Delinquencies

Today’s hot repo topic: personal property and redemption fees

CHARLOTTE, N.C. - 

Over the past year, the handling of personal property and redemption fees has become one of the hottest compliance topics in the industry. It is on the radar screen of virtually every auto finance company in the country, as well as the regulators. Most of this interest is sparked by Consumer Financial Protection Bureau concerns over disparate treatment of customers and inconsistencies in what customers are charged.

This issue has resulted in significant changes by most lenders as to how these fees are handled. Most lenders have shifted their approach to one of the emerging five models:

• Fees charged are up to agent and collected by agent

• Fees charged are up to agent and billed to lender

• Lender sets allowable charges and are collected by agent

• Lender sets allowable charges and are billed to lender

• All in one pricing

The remainder of this article will examine the key issues surrounding each model and aim to give you additional data points to gain a better understanding of the individual approaches.  Let’s look at the five models in a little more detail:

Fees Set by Agent/Collected by Agent

Most major lenders have moved away from this approach primarily because lenders have little control or visibility on what is actually being charged. Consumers face the same dilemma and can be taken advantage of by agents.  It’s no surprise that the lending community is migrating away from this model.

Fees Set by Agent/Billed to Lender

Although some states do regulate and specify repossession related fees, this approach still leaves the lender exposed to wide variations in fees charged. This structure does provide more visibility but there are inconsistencies on what is charged to different customers and by different agents. 

Lender Sets Allowable Charges/Collected by Agent

When it comes to personal property and redemption fees, this is one of the better models as it reduces disparate treatment and ensures reasonableness. The lender sets allowable charges which establishes a guideline for the agent.  While a more favorable approach, the lender continues to lack visibility since there’s no guarantee that an agent will comply.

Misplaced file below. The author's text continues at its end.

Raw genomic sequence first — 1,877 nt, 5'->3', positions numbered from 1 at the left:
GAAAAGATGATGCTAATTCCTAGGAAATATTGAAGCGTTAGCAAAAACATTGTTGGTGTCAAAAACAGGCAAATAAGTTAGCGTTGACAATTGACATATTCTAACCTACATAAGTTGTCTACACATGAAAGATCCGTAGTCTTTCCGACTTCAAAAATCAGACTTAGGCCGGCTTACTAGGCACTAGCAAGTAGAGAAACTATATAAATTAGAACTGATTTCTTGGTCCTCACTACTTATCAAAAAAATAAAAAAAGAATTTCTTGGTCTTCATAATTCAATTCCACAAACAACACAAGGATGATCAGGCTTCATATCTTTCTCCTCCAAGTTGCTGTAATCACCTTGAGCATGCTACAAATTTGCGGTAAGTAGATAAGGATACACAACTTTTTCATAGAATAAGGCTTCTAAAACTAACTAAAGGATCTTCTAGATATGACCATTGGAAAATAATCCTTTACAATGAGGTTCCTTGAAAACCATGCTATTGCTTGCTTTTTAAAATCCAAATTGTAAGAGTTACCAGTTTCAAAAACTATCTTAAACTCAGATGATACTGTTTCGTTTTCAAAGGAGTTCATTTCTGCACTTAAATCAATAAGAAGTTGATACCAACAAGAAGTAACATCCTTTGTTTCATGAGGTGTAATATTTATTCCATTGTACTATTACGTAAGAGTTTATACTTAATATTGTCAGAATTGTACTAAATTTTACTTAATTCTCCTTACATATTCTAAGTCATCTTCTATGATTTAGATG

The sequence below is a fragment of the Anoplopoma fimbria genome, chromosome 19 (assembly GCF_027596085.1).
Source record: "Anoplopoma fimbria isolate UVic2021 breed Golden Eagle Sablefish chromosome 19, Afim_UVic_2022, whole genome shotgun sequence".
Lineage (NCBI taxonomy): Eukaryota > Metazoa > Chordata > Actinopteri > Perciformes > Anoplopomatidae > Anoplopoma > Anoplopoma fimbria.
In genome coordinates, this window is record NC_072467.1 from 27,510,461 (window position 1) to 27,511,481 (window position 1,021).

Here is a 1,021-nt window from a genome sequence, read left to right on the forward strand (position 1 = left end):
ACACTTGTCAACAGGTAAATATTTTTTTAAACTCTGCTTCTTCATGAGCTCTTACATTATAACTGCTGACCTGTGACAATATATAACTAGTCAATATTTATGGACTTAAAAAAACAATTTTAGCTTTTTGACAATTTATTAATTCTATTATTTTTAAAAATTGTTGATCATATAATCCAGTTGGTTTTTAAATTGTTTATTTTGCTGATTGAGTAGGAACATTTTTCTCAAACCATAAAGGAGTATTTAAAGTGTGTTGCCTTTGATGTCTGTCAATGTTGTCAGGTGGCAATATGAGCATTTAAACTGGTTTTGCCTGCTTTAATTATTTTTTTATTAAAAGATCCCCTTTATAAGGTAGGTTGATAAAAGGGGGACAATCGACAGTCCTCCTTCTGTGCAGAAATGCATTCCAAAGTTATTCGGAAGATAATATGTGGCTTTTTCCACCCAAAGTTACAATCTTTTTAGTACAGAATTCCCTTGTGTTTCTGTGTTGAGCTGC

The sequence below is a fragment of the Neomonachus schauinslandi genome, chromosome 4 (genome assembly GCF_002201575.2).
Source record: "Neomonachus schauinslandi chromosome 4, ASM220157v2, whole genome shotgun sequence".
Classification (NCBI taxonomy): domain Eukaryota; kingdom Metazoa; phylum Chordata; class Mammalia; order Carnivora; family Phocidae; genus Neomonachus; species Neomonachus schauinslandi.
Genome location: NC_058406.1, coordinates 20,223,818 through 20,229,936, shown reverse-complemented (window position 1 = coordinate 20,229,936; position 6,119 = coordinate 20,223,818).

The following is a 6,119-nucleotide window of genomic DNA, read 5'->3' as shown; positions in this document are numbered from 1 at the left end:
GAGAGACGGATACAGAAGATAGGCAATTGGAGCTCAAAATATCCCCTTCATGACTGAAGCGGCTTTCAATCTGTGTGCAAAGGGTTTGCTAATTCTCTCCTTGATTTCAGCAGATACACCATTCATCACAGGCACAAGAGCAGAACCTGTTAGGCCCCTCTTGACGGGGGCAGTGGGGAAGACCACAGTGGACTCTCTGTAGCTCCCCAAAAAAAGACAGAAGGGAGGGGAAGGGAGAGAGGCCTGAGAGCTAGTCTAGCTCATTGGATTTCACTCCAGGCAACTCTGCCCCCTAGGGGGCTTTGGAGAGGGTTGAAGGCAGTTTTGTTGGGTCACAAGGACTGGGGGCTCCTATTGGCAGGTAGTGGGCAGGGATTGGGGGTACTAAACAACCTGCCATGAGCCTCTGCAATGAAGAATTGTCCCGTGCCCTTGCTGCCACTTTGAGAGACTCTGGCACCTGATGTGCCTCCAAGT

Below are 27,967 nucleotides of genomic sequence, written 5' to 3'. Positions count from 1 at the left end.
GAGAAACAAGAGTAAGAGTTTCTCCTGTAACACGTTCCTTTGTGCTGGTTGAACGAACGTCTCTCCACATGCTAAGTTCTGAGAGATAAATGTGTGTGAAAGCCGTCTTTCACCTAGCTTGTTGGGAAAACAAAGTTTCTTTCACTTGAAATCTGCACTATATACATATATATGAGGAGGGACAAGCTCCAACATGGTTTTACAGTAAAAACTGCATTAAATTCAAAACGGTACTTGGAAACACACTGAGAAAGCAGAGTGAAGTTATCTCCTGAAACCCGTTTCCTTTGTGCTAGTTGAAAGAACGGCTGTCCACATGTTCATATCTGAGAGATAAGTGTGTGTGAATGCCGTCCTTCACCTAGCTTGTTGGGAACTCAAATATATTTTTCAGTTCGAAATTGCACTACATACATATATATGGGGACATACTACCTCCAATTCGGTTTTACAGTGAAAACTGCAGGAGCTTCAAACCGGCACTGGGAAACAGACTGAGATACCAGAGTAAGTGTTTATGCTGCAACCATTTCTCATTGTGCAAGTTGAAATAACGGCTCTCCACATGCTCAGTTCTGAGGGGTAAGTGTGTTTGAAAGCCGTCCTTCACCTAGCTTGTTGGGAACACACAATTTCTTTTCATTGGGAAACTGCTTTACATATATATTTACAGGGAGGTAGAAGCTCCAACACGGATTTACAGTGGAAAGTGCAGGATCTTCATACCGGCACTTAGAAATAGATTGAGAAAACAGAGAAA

Lender Sets Allowable Charges / Billed to Lender

When lenders set allowable charges and it’s also billed to the lender, there is both visibility and accountability. More and more lenders are migrating to this approach.

All in One Pricing

All in One pricing is a single flat fee set by the lender that covers the cost of the repossession, any personal property or redemption-related fees, and other ancillary services that might occur. This model is extremely straight forward and very easy for lenders to administer. It’s a one size fits all approach; however, therein lies the challenge. Only a percentage of repossessions involve personal property, redemption and storage.  This makes it difficult to come up with an appropriate price that would make sense for every repossession.

Our Recommendation

Each model does offer some advantages and disadvantages. However, based on an assessment of interests of the various stakeholders as well as both the administrative and regulatory issues, ALS Resolvion has been recommending the following framework to our clients:

• Allowable fees established by the lender and billed to the lender

• Personal Property Fee: Maximum of $50 unless state law provides specific guidelines in which case state law would apply.

• Vehicle Redemption: Storage of $20 per day for the first five days of storage and$35 per day thereafter. Redemption/Administrative fees – Maximum of $75. Total Maximum redemption related fees (admin fees + storage) equals $150.

We feel that this framework strikes the right balance between a fee schedule that is reasonable for the agent, the need to be fair to the consumer and the need for a process that the lender can defend from a compliance standpoint.

Mike Levison is the chief executive officer of ALS Resolvion. More details about the company can be found at www.alsresolvion.com.



ARA rolls out newly improved CCRS program

IRVING, Texas - 

The next step in the collaboration involving the American Recovery Association and the National Automotive Finance Association unfolded on Wednesday.

Continuing their repossession efficiency project, ARA unveiled its newly improved Certified Collateral Recovery Specialist (CCRS) program.

The resulting baseline standards agreed upon by ARA and NAF Association encompass the key areas of vendor compliance, including owner/business regulatory reviews, training, policies and procedures and vendor site visits.